The US Department o Agricultural Research Service (USDA ARS) was established in part to foster Jefferson's idea that "[t]he introduction of new cultures [crops], and especially of objects [plants] of leading importance to our comfort, is certainly worthy the attention of every government, and nothing short of the actual experiment should discourage an essay of which an hope can be entertained."[3]

               Because of the significant harm of a few intentionally or accidentally introduced plants, certain stakeholders have taken a dim view to non-native plants and to those who introduced them to the United States. This tendency to lump all exotic plants into one basket is based on part on a limited view of history and the role of the men who introduced important non-native species such as wheat and vegetables. Only 150 years ago, men such as Thomas Hogg, Jr. and James J. H. Gregory worked to better the produce of our farms and gardens sure in the knowledge that they were contributing to the betterment of the country and its people.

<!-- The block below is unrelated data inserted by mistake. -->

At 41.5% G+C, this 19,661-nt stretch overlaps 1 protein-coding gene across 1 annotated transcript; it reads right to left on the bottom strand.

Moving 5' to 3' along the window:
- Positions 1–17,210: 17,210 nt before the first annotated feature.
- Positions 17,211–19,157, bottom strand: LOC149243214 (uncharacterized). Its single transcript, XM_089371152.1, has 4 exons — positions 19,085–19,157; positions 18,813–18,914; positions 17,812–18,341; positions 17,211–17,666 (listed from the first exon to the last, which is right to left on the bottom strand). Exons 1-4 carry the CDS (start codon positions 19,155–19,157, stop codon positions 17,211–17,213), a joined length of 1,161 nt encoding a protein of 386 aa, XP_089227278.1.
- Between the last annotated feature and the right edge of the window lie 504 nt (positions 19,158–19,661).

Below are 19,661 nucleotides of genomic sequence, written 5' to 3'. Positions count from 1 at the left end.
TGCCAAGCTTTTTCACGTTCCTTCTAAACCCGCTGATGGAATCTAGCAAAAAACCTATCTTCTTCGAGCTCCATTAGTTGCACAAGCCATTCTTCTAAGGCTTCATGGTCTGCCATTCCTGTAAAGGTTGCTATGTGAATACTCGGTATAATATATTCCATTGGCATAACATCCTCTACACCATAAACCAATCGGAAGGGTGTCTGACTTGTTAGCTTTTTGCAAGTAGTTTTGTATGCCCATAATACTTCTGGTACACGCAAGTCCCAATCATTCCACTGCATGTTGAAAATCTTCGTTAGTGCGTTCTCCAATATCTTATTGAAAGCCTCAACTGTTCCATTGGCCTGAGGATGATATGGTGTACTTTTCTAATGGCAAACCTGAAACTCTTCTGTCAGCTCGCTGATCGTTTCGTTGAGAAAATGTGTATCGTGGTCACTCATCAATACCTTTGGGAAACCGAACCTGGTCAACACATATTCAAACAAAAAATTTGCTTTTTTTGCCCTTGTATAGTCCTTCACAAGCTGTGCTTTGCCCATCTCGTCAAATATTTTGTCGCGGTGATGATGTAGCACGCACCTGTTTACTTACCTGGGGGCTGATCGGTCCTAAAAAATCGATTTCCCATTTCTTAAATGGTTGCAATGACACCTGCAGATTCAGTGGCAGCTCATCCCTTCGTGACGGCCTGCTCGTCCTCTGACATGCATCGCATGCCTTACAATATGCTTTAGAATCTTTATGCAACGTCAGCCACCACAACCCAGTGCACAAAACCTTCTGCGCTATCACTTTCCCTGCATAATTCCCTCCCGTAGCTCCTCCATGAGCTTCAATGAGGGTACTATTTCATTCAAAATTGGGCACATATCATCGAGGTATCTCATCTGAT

An 1866 article in The Cultivator & Country Gentleman provides an example of a then recent introduction of a new winter squash from Japan.

" THE YOKOHAMA SQUASH Eds Co Gent The past summer we raised Yokohama Squash and it has given such good satisfaction both as a table squash and for pies that think its merits need only to be known in order it may be appreciated The vines of this new visitor from Japan slowly till some time in July when they spread rapidly on every side taking root at almost every joint and throwing out numerous side branches so that when planted eight feet apart the entire ground is occupied by the dark green leaves while the numerous peculiar looking squashes are thickly hidden beneath them I find that they yielded with us the past season from 20 to 30 squashes to the square rod averaging four or five pounds each They are very heavy in proportion to their size the seeds being small and contained in a very small cavity The flesh is very dry sweet fine grained and of a rich orange color When cooked they make the best substitute for sweet potatoes of anything I know of and for pies I think them equal to any other squash They ripened here in Connecticut the past season but required the entire season in order to mature before frost The keep very well but 1 think not quite as well as Hubbard The stems of the Yokohama where they join the squash are nearly square a peculiarity never saw in any other squash I have no seeds spare as they are already disposed of G. F. P. Milford, Conn Feb 7 1866."[4]